Jeremy Likness' Blog

Commodore 64 Meets AngularJS and TypeScript

In case you haven’t noticed, I’ve been spending a lot of time working with a combination of technologies that I believe make it easier and more efficient for large development teams to build enterprise web applications. TypeScript gives JavaScript some discipline and AngularJS brings XAML-like declarations to HTML. Although I’ve been using this power-packed duo in a large system for months now, it is a proprietary code base so I can’t use a lot of what I use in my day-to-day activities as examples for this blog. Small, targeted examples like the ones I share in my WintellectNOW video Fundamentals of AngularJS are helpful to understand the system but at some point you need a larger example to see how everything ties together.

I decided if I was going to take all of my free time left over between consulting full time, writing a book, authoring videos, training, and letting my wife and daughter catch a glimpse of me on occasion to write an example application, I might as well make it fun. I’ve always wanted to write a Commodore 64 emulator and this was the perfect excuse. To be fair, this is more of a 6502 instruction set simulator and there is no hardware emulation (it also doesn’t handle cycle timing) but it was a fun project to run nonetheless and demonstrate how these technologies were used.

The T6502 emulator (hint, that link will get you to a working version) is still very much a work in progress. You can download the latest source here. I have some sample programs that will load and run, including a few graphics routines as well as “test programs” that verify the accuracy of the emulation. The packed decimal program fails now, but I don’t suspect I’ll waste too much time tracking that down as it is such a rare mode. I also don’t have all op codes in place (I’ve taken the approach of finding the program I want to run, then building out the op codes that support it).

I’m going to use this reference software to write a series about building apps with TypeScript and AngularJS. In this introductory session, I want to share why I believe this is the right set of tools for building enterprise web apps. First, let’s discuss the “what” …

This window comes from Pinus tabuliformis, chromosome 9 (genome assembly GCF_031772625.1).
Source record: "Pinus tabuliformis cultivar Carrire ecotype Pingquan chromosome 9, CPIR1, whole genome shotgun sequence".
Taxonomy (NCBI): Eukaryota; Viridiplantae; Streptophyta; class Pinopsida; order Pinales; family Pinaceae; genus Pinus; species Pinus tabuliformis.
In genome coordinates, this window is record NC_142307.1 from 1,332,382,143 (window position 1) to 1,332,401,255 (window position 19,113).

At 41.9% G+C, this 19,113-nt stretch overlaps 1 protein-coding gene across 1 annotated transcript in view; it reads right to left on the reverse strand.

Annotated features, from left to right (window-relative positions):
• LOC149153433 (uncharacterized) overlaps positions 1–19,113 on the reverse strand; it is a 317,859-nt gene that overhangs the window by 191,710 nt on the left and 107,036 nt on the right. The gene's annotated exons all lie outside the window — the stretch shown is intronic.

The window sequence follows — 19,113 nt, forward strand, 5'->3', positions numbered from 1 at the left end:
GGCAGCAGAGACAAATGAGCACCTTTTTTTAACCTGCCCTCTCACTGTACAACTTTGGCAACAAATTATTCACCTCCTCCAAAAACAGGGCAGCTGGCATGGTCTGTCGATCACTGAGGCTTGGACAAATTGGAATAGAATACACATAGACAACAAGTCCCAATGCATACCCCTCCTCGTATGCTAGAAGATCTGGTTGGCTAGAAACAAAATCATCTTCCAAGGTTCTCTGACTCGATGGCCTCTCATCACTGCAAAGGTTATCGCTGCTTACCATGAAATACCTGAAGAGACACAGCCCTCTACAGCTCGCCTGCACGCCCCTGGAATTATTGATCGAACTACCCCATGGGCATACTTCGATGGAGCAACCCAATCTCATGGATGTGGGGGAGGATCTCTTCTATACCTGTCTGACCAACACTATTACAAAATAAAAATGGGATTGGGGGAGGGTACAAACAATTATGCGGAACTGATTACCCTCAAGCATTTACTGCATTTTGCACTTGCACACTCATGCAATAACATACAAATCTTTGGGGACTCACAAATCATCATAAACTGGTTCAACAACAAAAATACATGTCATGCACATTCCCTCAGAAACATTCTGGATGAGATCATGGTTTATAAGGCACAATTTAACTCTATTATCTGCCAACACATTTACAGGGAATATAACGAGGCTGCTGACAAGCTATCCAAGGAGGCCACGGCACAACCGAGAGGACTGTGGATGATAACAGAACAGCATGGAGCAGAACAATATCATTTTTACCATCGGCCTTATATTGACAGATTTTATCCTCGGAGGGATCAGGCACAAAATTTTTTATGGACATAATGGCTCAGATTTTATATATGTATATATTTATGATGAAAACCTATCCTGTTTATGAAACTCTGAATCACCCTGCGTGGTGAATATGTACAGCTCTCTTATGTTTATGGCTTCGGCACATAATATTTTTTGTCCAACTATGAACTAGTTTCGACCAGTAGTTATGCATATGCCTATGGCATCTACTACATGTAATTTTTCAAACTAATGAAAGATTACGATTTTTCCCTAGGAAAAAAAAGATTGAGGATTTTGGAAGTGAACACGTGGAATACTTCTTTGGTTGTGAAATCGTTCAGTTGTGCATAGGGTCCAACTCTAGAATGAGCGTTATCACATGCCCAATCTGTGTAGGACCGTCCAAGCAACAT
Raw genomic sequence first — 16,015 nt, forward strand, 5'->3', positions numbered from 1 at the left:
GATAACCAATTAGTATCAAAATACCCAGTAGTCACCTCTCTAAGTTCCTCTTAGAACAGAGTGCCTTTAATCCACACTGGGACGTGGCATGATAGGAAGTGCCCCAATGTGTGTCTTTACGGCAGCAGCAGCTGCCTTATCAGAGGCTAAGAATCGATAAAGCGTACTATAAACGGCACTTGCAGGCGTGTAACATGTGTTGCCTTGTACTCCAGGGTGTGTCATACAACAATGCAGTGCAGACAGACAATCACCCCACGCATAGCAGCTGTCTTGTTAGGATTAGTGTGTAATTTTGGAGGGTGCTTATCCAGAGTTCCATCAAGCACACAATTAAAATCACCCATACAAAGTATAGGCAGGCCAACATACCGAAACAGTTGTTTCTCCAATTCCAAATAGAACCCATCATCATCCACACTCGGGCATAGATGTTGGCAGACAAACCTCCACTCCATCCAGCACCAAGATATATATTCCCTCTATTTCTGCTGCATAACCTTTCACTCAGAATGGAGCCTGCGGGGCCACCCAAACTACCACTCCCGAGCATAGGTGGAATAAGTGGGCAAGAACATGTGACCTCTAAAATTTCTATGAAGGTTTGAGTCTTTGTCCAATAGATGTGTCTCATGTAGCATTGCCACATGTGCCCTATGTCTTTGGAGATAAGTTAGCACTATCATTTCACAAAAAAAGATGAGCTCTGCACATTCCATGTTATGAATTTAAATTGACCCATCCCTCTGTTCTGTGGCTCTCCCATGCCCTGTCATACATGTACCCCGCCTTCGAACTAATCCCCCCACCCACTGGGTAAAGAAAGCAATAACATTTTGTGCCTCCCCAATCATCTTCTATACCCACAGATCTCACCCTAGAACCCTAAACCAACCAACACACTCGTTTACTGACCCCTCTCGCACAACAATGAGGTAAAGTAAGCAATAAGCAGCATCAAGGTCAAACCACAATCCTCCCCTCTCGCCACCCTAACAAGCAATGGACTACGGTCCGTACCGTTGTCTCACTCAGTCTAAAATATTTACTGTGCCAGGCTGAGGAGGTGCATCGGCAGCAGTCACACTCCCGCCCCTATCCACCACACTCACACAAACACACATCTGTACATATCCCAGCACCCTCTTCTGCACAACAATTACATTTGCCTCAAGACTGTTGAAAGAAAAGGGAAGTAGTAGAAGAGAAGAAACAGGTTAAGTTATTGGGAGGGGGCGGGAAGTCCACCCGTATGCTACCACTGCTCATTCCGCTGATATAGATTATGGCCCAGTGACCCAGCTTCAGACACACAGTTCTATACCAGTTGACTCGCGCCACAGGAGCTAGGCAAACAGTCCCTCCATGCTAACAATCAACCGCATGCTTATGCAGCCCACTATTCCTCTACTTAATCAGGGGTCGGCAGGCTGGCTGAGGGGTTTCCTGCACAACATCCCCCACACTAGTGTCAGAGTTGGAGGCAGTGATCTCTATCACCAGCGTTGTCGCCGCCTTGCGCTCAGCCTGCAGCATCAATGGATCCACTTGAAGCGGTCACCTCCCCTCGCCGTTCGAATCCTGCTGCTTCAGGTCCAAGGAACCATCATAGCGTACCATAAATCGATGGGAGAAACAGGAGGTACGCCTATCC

What is It?

The software emulates the 6502 instruction set. It features a compiler that recognizes basic assembly with support for setting the memory location and assigning / using labels and literals in both decimal and hexadecimal format, a disassembler, a memory dump feature, a debugger (yes, you can step through op codes line by line), a dashboard that displays the current program counter and register values, a console for diagnostic information and output, and a 32 x 32 display that uses SVG to emulate a memory-mapped display with a 256-color palette (I realize this is not how the Commodore worked but hey, this is 2013).

The assembler supports the use of DCB to load bytes (i.e. DCB 0x02, 0x03, 0x04 will load those values into subsequent memory locations). The video memory is mapped starting at $FC00 and goes left to right, top to bottom. There is a zero page address for random numbers and I plan to add a character input, character output (to the console), and clock for some more interesting programs. The default program start is $200, just above the stack. The reason I mapped video to $FC00 is because you can BNE off the high byte to know you’re off the edge so to speak.

How is it Done?

This is a bit more interesting. I took a Test-Driven Development (TDD) approach although some components I did write before tests. The majority of op codes and all of the compiler features were written this way. I used Jasmine for client-side tests (just click on the specs links). For the compiler, I might write a test for a new feature I wanted to implement like this:

describe("given compiler when decompiler called with code", () => {

    beforeEach(() => {
        var jmpAbsolute = new Emulator.JmpAbsolute();
        var address = cpu.rPC;

        // $0200: JMP $0200
        cpu.poke(cpu.rPC, jmpAbsolute.opCode);
        cpu.poke(cpu.rPC + 1, address & Constants.Memory.ByteMask);
        cpu.poke(cpu.rPC + 2, address >> Constants.Memory.BitsInByte);
    });

    it("then should return the decompiled code", () => {        
        var actual = compiler.decompile(cpu.rPC);
        expect(actual).toContain("$" + toHexAddress(cpu.rPC) + ": JMP $" + toHexAddress(cpu.rPC));
    });
});

This would cause the test to fail. Then, I’d update the compiler to implement the feature:

public decompile(startAddress: number): string {
            
    var address: number = startAddress & Constants.Memory.Max;
    var instructions: number = 0;
    var lines: string[] = [];

    while (instructions < Constants.Memory.MaxInstructionsDecompile &&
address <= Constants.Memory.Max) {